What You Should Know About Pregestational Diabetes

Medically reviewed by Debra Sullivan, PhD, MSN, CNE, COI on May 3, 2016Written by Ann Pietrangelo on May 3, 2016

Understanding pregestational diabetes

Pregestational diabetes occurs when you have insulin-dependent diabetes before becoming pregnant. Pregestational diabetes has seven classes that depend on your age at diagnosis and certain complications of the disease.

For example, your diabetes is class C if you developed it between the ages of 10 and 19. Your diabetes is also class C if you’ve had the disease for 10 to 19 years and you have no vascular complications.

Having diabetes when you’re pregnant increases some risks for both you and your baby. The class of diabetes that you have tells your doctor about the severity of your diabetes. If you have diabetes, your pregnancy will need extra monitoring.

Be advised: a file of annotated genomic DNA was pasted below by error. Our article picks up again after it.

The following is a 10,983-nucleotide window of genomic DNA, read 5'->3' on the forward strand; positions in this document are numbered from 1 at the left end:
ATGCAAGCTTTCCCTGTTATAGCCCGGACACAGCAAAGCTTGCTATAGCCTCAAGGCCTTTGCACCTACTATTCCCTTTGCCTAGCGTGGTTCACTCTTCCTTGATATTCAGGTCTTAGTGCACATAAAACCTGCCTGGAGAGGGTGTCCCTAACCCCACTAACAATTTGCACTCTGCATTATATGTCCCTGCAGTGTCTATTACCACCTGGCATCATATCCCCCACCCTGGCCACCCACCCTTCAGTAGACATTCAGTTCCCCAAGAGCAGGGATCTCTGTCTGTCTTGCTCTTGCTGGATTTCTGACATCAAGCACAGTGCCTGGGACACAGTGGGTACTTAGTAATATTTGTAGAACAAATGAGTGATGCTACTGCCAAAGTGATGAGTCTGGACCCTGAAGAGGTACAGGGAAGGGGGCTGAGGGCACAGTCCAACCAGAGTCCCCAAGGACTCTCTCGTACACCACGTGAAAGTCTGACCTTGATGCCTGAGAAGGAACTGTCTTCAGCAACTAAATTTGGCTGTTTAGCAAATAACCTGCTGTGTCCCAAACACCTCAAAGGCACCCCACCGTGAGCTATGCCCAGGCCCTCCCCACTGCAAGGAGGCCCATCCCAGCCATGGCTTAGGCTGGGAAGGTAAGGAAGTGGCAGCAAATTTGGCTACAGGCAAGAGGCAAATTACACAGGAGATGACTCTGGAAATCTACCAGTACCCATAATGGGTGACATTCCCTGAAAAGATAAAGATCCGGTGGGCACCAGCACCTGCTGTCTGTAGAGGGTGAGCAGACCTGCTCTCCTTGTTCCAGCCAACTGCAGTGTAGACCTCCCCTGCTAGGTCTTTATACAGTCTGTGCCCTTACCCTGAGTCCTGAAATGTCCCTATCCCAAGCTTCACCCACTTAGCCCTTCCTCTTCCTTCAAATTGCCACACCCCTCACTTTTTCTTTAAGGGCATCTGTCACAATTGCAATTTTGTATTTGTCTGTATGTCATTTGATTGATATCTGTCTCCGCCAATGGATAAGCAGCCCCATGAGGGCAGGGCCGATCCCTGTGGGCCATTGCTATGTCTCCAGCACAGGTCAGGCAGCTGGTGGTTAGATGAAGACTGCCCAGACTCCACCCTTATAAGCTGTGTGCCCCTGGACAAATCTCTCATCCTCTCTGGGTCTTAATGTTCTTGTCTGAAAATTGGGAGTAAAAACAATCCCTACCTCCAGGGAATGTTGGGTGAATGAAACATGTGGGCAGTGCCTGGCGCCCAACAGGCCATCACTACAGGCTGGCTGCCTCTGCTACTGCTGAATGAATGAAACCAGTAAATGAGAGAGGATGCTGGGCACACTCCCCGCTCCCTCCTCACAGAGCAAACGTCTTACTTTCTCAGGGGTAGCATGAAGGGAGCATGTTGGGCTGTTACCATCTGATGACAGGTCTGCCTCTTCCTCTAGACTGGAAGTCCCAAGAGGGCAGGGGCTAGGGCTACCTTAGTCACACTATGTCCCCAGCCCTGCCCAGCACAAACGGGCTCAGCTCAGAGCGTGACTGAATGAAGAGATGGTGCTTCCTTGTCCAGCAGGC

Symptoms of diabetes

The symptoms of diabetes include:

  • excessive thirst and hunger
  • frequent urination
  • changes in weight
  • blurry vision
  • extreme fatigue

Pregnancy can also cause symptoms such as frequent urination and fatigue. It’s important to monitor your glucose levels closely to help you and your doctor determine the reason for these symptoms.

Your symptoms will have a lot to do with how well-controlled your diabetes is and how your pregnancy is progressing.

Causes and risk factors for diabetes

The pancreas produces insulin. Insulin helps your body:

  • use glucose, or sugar, and other nutrients from food
  • store fat
  • build up protein

If your body doesn’t produce insulin or produces it inefficiently, then your blood glucose levels will be higher than normal and affect how your body functions.